When I was expecting my first son, I made it perfectly clear to my mother that she should NOT plan to come to town to help me with the baby until his dad and I had at least 2 weeks to bond with this guy. After all, every parenting book I had dutifully read emphasized this critical time of parental bonding to help ensure our son wouldn’t grow up to announce the wrong Academy award winner or some such awful fate. As a seasoned change management consultant for leaders and businesses, I never worried about my adjustment to parenthood. We were simply adding a new little bundle of joy to our life.
But the enormity of this change hit me squarely in the gut the day we left the hospital with our little preemie, Tyler, strapped in his car seat, trusting he’d been placed in a car with capable parents who would oversee his journey to adulthood with ease. Truth is, we’d had more training on how to drive that car than we did on how to take care of him. And it was in that moment that I realized things were never going to be same again. We were in for a bumpy road.
We were on the new parent journey. We prepare for this change—decorate the nursery, buy the gadgets we need, and “get ready.” But what we often aren’t ready for is the emotional transition that goes with the journey. There are 3 stages of emotional transition. We leave stage one, “the way it was,” behind on the way to stage three, “the way it will be.” But that stage in between is called “uncertainty.” We run through these stages during any life change, but that doesn’t mean it’s easy. In fact, when I visit a new mom, amidst our conversation about the joys of being a new mom, I always mention that in my experience, parts of it “suck.” Yep, I use that word even though I’ve never grown to like the word one bit. And with that, a floodgate opens and we have a real conversation.
You see, we don’t magically move into our new way of being without some emotional angst. We need to mourn “the way it was.” I grieved the freedom I wouldn’t have again for a long time. I longed to get my old body back. I mourned the loss of sleep. New moms will experience some mourning and that doesn’t make you a bad or unloving mom, but a normal one in a major life transition.
Not only are you mourning as a new mom, you’re also navigating some unchartered territory. It’s the uncertainty stage of this transition. It’s uncomfortable and disconcerting. We want to move through it quickly and find our competent selves again. We feel unsettled. So, what do you do? Me? Phone in hand and tears in my eyes, I made a call. It wasn’t at the end of two weeks, but two days. “Mom, how fast can you get here and how long can you stay???”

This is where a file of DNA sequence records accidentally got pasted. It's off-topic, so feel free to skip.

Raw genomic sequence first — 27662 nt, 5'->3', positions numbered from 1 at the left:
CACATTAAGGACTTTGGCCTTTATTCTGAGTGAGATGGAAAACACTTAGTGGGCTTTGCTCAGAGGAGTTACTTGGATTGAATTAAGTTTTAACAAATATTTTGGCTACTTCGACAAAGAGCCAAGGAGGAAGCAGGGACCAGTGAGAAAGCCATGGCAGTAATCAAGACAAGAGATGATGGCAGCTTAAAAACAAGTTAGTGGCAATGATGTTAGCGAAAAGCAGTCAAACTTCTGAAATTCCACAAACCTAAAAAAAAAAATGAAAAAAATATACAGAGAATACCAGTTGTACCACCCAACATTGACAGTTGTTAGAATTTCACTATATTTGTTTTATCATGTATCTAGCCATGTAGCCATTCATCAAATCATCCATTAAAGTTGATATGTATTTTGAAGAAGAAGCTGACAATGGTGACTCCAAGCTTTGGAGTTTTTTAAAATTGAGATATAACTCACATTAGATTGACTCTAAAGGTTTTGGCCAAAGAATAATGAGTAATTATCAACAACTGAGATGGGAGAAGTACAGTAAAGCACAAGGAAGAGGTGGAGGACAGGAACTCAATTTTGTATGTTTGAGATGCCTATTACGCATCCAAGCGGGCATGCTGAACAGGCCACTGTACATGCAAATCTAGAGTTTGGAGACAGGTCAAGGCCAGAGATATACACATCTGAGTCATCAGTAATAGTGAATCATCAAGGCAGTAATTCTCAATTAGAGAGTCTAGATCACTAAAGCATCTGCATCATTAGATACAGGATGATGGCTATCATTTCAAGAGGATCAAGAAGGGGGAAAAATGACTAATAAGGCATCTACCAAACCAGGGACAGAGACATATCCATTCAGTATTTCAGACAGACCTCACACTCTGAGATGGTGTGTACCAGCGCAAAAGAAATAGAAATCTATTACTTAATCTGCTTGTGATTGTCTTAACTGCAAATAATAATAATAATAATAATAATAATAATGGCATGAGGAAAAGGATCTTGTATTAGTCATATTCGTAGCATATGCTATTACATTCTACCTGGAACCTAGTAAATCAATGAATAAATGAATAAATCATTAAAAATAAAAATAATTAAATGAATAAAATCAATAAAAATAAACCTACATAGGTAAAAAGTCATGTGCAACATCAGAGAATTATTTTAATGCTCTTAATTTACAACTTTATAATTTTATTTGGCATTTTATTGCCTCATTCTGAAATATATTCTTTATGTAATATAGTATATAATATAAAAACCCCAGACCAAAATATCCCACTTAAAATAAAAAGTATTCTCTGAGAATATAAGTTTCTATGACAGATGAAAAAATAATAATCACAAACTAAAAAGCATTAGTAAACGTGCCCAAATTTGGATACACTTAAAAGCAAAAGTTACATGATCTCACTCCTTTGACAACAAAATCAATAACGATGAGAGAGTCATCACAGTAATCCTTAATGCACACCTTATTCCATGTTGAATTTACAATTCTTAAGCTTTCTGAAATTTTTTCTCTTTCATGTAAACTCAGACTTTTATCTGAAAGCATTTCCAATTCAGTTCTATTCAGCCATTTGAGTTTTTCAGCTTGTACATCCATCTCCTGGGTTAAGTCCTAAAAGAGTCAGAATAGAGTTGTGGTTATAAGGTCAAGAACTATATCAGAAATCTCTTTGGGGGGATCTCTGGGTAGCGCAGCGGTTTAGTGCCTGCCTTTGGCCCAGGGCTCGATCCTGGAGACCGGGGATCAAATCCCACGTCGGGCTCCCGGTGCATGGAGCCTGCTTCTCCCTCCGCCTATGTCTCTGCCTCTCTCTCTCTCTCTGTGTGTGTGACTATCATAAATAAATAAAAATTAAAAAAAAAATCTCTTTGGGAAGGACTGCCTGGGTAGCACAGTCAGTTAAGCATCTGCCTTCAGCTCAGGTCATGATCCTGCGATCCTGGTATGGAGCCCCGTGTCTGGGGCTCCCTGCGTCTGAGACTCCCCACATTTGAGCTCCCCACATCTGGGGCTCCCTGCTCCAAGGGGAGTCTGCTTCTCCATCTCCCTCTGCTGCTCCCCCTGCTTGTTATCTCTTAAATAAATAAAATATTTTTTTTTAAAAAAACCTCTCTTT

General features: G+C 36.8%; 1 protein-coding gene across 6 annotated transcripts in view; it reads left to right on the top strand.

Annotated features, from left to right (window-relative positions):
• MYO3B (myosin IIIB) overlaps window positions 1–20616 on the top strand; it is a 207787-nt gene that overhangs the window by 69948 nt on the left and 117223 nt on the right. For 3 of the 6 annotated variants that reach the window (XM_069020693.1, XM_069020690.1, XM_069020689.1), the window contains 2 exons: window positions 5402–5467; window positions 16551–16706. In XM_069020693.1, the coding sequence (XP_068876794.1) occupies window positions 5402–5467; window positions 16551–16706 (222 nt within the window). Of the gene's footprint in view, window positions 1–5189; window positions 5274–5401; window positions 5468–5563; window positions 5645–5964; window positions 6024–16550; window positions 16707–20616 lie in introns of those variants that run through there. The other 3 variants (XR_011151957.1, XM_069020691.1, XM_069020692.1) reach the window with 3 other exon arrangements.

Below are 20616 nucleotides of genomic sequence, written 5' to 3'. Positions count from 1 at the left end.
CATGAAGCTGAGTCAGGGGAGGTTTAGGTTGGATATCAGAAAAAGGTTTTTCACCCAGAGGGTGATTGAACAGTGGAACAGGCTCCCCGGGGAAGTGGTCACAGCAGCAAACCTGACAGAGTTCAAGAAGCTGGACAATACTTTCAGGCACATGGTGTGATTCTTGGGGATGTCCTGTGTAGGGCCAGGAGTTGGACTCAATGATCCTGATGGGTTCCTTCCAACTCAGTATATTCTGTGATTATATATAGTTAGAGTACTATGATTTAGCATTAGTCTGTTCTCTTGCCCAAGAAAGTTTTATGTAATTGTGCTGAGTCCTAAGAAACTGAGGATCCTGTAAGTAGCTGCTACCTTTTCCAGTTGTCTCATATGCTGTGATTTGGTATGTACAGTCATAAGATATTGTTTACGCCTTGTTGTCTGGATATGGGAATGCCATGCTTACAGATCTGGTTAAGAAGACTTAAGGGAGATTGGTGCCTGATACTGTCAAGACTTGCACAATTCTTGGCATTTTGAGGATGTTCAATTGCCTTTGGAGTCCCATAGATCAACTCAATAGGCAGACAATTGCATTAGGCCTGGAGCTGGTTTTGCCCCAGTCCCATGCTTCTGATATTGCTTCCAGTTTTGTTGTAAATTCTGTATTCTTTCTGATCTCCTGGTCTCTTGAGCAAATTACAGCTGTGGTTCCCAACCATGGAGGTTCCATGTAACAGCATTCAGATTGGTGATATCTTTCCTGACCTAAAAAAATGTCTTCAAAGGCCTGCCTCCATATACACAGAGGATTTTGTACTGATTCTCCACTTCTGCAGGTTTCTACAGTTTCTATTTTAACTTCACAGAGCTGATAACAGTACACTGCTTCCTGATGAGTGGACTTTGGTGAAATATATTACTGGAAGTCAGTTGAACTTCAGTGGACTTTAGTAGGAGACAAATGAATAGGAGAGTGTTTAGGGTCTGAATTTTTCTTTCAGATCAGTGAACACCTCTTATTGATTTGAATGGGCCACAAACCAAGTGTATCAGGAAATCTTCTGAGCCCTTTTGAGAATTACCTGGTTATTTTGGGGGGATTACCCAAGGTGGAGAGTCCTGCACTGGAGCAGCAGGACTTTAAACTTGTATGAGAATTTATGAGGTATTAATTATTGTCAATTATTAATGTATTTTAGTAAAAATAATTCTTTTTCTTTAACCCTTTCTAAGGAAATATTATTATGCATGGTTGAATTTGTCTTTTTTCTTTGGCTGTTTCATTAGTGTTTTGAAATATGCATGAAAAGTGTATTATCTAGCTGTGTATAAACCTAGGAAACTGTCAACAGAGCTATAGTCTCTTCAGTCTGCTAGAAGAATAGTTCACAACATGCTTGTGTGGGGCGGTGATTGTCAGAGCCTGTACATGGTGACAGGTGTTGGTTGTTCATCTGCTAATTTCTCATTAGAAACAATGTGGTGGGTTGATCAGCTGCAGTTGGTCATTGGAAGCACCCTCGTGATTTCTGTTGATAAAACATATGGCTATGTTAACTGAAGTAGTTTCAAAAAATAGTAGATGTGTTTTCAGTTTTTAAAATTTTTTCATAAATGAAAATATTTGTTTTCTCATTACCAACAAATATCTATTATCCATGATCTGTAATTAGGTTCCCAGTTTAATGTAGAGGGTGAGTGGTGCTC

She walked into a house that was lit up like an operating room, a jaundiced baby, two eyes-wide open, sleep deprived and anxiety-riddled parents, and news of a blizzard on the way. During this uncertainty stage, you may need to surrender to help. It’s during this unsettled stage that your own personal learning and growth will happen. Your confidence will return. The key is to dial down the negative self-talk or comparisons to other moms, and take it one hour and day at a time. Think about it as self-swaddling. Over time you will find your new normal—“the way it will be.” But not without moving through each of these stages.
Much like your baby who has gone from that nice comfortable womb into the light of a new day, you’re in a big transition. But you’re in it together. And while you may think you’ll never get through this uncertain time, ironically, most of us actually do this baby thing all over again. I did. And having sent my second son off to college, I now get to experience these same stages of transition as a new empty-nester! You will too—in the blink of an eye.
Brenda Reynolds spaced her boys 6 years apart after her first-born didn’t sleep through the night for the first time until he was 2 years old. How she wishes she had a Merlin’s Magic Sleepsuit back then. As a recent empty nester, she sleeps through the night and uses her energy to help organizations, leaders, teams, and individuals find the resilience they need to manage transitions in their work and home lives. She’s worked with clients including Nemours Pediatric Healthcare System, Special Olympics, and Sherwin Williams. She is best-selling author of TBD: To Be Determined—Leading with Clarity and Confidence in Uncertain Times, creator of the “Now What?” Transformation Clarity Card deck for people needing information and inspiration to manage a change, and a sought-after keynote speaker and workshop presenter. In her recent TEDx talk, she discusses “Navigating Transition Fog.” She holds a MS in Organization Development from American University and a BS in Education and Communication. She resides in the Philadelphia suburbs.
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From our friends at Boston Naps: We have found that almost every mother wishes she was better prepared for breastfeeding. Not only did we experience this feeling ourselves as new mothers, but we’ve found it to be true in our daily work as nurses and lactation specialists supporting breastfeeding women.
And we’re not just talking about taking a breastfeeding class. We are talking about the opportunity for women to have more open and honest conversations about breastfeeding and their experiences.